Will Schwalbe asks if confidentiality disclaimers on e-mail messages are as stupid as they look. You know the ones: The dense bits of legalese at the end of an e-mail message that say, in essence, that if you aren’t the intended recipient of this message, you’re not allowed to read it, save it, or forward it on to anyone else. I’ve collected a few representative examples:
Confidentiality Notice: This e-mail message including attachments, if any, is intended only for the person or entity to which it is addressed and may contain confidential and/or privileged material. Any unauthorized review, use, disclosure or distribution is prohibited. If you are not the intended recipient, please contact the sender by reply e-mail and destroy all copies of the original message. If you are the intended recipient, but do not wish to receive communications through this medium, please so advise the sender immediately.
I always say, if I’m not the intended recipient, then why the hell did you send it to me, and why are you putting the onus on me to do the right thing when you’re the one who screwed up?
I particularly wonder about that phrase, “Any unauthorized review, use, disclosure or distribution is prohibited.” Prohibited by whom, or by what statute? Is that phrase enforceable? Or is that like the software licenses that say “by installing this software, you agree to be bound by the terms of this license”?
And how is this supposed to work when the message is sent to an e-mail list (like a LISTSERV list, or a Yahoo or Google group), especially those that archive messages on a public website? (That’s where I got the examples in this post, from lists I belong to.)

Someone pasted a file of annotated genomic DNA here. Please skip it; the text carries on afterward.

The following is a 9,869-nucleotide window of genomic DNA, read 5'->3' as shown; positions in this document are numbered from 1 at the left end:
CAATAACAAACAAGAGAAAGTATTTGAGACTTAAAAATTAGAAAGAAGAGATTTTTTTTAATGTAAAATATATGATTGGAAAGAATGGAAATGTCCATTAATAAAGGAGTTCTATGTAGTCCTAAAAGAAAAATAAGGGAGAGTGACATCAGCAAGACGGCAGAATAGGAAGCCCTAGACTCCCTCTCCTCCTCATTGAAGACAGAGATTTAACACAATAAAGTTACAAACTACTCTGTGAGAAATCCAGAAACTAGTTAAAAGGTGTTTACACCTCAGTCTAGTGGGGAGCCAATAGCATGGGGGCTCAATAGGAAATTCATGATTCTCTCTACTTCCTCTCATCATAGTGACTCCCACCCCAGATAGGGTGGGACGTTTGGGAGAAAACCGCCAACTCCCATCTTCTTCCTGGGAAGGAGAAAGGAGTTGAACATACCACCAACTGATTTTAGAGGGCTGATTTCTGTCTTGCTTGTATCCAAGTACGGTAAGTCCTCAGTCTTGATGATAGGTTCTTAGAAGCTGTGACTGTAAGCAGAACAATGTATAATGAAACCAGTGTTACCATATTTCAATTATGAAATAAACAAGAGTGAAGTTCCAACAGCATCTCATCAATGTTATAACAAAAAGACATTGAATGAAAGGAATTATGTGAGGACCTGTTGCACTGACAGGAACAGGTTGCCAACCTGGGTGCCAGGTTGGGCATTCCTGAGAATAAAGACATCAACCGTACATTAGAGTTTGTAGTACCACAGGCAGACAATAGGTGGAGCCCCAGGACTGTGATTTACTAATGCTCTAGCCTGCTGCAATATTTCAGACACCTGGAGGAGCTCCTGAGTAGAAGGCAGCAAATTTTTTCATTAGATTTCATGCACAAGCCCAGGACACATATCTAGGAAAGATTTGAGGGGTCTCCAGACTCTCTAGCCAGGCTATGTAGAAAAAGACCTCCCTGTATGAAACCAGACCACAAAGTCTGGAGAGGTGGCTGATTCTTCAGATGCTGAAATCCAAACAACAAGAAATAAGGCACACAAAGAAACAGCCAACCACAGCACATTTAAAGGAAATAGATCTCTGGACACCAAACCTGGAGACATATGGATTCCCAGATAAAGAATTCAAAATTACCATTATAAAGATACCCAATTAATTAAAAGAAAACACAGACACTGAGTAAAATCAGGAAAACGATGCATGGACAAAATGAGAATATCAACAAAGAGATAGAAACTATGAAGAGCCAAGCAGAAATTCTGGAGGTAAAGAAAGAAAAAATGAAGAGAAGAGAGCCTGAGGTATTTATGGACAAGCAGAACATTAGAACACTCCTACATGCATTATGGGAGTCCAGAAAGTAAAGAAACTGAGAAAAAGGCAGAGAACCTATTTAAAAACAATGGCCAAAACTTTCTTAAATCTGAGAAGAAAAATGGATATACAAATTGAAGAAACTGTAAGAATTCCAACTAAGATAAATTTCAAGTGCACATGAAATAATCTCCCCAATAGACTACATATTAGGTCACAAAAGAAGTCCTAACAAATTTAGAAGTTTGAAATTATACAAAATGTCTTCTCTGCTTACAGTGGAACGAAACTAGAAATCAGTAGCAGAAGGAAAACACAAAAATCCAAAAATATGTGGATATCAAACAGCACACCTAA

Here’s one that struck me as a masterpiece of legal gobbledygook:
Disclaimer and Confidentiality Note: Everything in this e-mail and any attachments relating to the business and/or activities of [full company name] and/or its subsidiaries (hereinafter collectively referred to as `[company]´) is proprietary to [company]. The information in this e-mail is confidential and is legally privileged. [Company] does not own and/or endorse any other content. Views and opinions are those of the sender unless clearly stated as being that of [company]. This e-mail is intended solely for the addressee. Access to this e-mail by anyone else is unauthorised. If you are not the intended recipient, any disclosure, copying, distribution or any action taken or omitted in reliance on it, is prohibited and may be unlawful. Please notify the sender immediately if it has unintentionally reached you. Whilst all reasonable steps are taken to ensure the accuracy and integrity of the information and data transmitted electronically and to preserve the confidentiality thereof, no liability or responsibility whatsoever is accepted if the information of data is, for whatever reason, corrupted or does not reach its intended destination.
I like that bit of weasel-wording: “any disclosure, copying, distribution or any action taken or omitted in reliance on it, is prohibited and may be unlawful.” [Emphasis added.] “May be unlawful,” but maybe not, eh? And maybe this is just a bunch of smoke-blowing.
(On a tangent: I wonder what the bandwidth cost of these things is? That last one is a real corker, weighing in at 175 words, or 1,140 characters with spaces. What percentage of e-mail traffic is taken up by this legalese?)
Over on Will’s blog, I said I thought these were the result of overlawyering, but I’ll see if I can get the legal writing gurus—Wayne Scheiss, Ray Ward, and Mister Thorne—to venture an opinion on the actual legal value of such disclaimers, or if they know whether they’ve ever been challenged in court.